In Fig. 5, another arrangement is illustrated which differs from that just described only in that two heads 39 and two heads 31 are moun ed for independently slidable adjustment adjacent the bass and treble strings respectively. The heads 30 are connected to the amp ifier 21 and the heads 31 are connected to the amplifier 22. The four heads provide for tonal blends, coloring and shading having a broader range and scope to produce even more pleasing two guitar effects.

In Fig. 6, still another arrangement is illustrated which demonstrates that each string can be provided with its individual and independently adjustable picking head. For example, three heads 30a, 30b and 300 may be provided for the bass strings and three heads 31a, 31b and 310 may be provided for the treble strings. This concept can be further extended to provide a pair of independently adjustable heads for each string either slidably mounted for movement in a single slot or in separate pairs of slots, respectively as shown. This arrangement accomplishes the ultimate in tonal and amplitude effects for a two guitar simulation. In this arrangement, the heads 30a, 30b and 300 are connected to the amplifier 21 and the heads 31a, 31b and 31c are connected to the amplifier 22.

From the foregoing description, it will be seen that t e present invention provides an improved pick up device for electronic string instruments which opens up an entirely new field in playing techniques heretofore undreamed of with unlimited combinations and variations which may be devised by the artist. All this is accom plished in a simple, practical and economical manner and in conjunction with standard electronic equipment already employed. This is very advantageous because the present invention can thereby be embodied in exist-' ing as well as newly constructed instruments.

As various changes may be made in the form,. con-- struction, and arrangement of the parts herein, without departing from the spirit and scope of the invention and without sacrificing any of its advantages, it is to be un-- derstood that all matters are to be interpreted as illus' trative and not in any limiting sense. 5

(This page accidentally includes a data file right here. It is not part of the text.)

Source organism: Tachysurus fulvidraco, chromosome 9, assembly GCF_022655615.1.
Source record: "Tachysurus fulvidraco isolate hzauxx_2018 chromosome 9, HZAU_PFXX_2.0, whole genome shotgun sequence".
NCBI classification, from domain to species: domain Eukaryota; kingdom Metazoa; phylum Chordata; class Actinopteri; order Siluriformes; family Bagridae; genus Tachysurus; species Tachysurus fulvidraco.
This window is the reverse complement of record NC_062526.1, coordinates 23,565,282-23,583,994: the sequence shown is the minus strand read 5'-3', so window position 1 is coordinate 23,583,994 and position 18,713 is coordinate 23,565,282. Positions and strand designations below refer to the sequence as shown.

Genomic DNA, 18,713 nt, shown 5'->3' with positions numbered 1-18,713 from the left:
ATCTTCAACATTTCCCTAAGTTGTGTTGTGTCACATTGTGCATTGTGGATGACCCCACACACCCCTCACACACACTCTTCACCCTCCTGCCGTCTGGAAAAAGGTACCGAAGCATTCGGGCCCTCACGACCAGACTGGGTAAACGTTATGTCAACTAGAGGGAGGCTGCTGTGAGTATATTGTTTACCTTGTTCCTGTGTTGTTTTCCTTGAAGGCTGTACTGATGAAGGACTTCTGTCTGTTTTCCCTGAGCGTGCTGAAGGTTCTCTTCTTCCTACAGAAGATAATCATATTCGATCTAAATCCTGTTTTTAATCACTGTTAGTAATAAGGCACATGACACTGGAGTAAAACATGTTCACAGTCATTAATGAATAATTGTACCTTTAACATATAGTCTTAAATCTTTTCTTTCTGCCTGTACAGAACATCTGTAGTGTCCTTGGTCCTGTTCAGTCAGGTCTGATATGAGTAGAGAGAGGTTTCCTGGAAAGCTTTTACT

What is claimed is:

1. A musical instrument of the string type having at least one group of bass strings and at least one group of treble strings, individual electrical pick up means oper-- atively associated with each group of strings, electro-- acoustic translating means connected to said pick up means, and individual control means operatively associ'-- ated with each of said pick up means, whereby tones pro-- duced from each of said groups of strings may be selectively controlled.

2. A musical instrument according to claim 1, including means tor slidably mounting said pick up means ndependently of each other for lengthwise adjustme \t along the strings.

3. A musical instrument according to claim 1, wherein each of said pick up means includes a pair of independent heads.

4. A musical instrument according to claim 3, including means for slidably mounting each pair of heads for lengthwise adjustment along the strings.

5. A musical instrument according to claim 1, wherein each of said pick up means includes an independent head for each string.

6. A musical instrument according to claim 5, including means for slidably mounting said heads for lengthwise adjustment along the strings.

7'. A musical instrument according to claim 1, wherein each of said pick up means includes a pair of independent heads for each string.

8. A musical instrument according to claim 7, including means for slidably mounting said pairs of heads f0 lengthwise adjustment along the strings.

9. A musical instrument according to claim 1, including a plurality of guideways extending lengthwise beneath the strings, means for slidably mounting each of said pick up means including an element for each of said strings extending into each of said guideways, and means on said slidable mounting means cooperating with said guideways to secure each of said pick up means in a desired position of adjustment.

10. A musical instrument according to claim 9, wherein each of said elements is positioned directly beneath a string and is mounted on said pick up means for vertical adjustment thereof to vary the characteristics of said pick up means.

11. A musical instrument according to claim 9, wherein the number of guideways and elements corresponds to the number of strings, and two mounting means in which each has one of said pick up means thereon.